Hundreds of giant red trucks passed, all blaring their horns to let us (and everyone else) know they were coming.
We learned that a horn blast can mean one of two things:
- I am about to drive by, don’t do anything crazy.
- I am about to do something crazy, so watch out!
“Something crazy” includes but is not limited to: merging onto the highway without stopping or even slowing down much; driving straight through rows of traffic without slowing; driving the wrong way down the divided highway to enter a parking lot; and passing cars on the right using the shoulder / bike lane.
It sounds nutty, and it is, but it all works somehow.
It’s really very safe, Mom! Really it is!
People’s No. 1 Carbon Company
Not long before we got to Pingyao we rode through a town with several coal mines on its outskirts. The air got thicker, darker, and the buildings were covered in soot. I saw three men sitting on a stoop whose faces were covered in black dust. There were several factories right in the heart of the village, and the air was acrid.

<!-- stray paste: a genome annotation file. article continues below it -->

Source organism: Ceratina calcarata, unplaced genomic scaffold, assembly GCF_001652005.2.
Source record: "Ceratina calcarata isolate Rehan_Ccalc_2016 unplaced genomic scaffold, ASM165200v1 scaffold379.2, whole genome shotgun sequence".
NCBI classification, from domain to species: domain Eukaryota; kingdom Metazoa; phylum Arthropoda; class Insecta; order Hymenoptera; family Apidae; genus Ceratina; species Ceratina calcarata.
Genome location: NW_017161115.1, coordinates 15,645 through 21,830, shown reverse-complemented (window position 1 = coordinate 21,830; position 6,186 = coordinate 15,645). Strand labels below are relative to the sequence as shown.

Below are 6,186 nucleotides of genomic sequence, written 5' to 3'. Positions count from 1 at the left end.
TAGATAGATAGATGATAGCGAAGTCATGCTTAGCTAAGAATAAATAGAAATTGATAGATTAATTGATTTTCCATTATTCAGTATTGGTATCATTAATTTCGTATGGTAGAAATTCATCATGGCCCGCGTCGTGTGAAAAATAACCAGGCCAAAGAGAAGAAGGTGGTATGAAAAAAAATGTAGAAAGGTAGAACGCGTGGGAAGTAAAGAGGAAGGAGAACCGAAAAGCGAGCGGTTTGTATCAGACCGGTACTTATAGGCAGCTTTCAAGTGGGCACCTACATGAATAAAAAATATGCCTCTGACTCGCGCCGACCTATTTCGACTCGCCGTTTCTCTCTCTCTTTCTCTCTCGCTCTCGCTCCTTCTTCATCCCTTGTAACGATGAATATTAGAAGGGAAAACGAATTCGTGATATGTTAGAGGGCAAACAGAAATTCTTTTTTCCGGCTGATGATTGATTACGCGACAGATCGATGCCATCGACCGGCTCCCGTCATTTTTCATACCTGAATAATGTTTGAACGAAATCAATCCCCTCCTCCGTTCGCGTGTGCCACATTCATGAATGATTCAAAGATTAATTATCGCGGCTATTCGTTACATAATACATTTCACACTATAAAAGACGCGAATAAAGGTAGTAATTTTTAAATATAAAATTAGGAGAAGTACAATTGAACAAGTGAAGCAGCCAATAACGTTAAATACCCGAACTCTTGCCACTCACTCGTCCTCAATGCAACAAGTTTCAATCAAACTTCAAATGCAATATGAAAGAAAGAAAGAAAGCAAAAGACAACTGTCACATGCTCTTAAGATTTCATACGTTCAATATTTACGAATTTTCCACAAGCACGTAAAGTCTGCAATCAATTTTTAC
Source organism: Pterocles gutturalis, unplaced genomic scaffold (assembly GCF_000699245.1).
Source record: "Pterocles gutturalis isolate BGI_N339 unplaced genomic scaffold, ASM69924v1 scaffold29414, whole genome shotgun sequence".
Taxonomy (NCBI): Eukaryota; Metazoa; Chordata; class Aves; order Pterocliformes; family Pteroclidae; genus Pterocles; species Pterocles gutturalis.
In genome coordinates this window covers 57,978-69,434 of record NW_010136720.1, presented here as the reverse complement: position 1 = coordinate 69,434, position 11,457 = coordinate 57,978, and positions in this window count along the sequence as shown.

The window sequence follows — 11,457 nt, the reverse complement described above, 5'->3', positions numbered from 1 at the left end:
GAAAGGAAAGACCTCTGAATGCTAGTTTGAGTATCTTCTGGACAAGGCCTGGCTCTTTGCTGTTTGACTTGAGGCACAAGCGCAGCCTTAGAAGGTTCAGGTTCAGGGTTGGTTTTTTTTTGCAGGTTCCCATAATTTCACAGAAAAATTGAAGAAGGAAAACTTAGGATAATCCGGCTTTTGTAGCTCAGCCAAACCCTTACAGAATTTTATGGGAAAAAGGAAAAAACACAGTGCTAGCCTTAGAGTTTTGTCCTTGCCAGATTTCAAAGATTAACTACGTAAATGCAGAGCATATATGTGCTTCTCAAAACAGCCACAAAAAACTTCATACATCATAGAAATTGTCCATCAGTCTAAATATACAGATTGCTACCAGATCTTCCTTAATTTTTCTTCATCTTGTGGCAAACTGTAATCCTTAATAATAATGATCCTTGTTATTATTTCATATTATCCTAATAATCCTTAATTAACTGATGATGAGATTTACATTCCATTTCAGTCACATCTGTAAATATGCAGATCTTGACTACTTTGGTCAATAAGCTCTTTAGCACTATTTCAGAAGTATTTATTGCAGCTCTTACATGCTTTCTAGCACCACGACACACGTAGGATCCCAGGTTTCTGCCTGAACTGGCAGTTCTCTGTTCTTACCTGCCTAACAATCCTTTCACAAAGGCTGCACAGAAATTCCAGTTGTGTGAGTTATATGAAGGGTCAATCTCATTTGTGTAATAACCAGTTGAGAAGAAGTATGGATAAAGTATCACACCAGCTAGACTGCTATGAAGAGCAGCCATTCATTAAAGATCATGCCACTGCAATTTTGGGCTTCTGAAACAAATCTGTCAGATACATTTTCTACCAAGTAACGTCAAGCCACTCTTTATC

Life expectancy in this part of the province is around 63 years of age – several years lower than the provincial average.
Our legs were tiring as we neared Pingyao, this being the longest day we’ve ridden in more than six weeks. Still, the reduction in weight from sending our camping equipment home, combined with the flat straight roads, had us making excellent time. When road conditions are good, we hope we’ll be able to cover more ground daily than we did in Europe. We know we’ll have lots of rough road ahead though.
Pingyao is an impressive ancient walled city, and has paid the price for its impressiveness by becoming a tourist haven.
Still, it seems like it will be a pleasant place to pass the day tomorrow and recover from our ride. ♥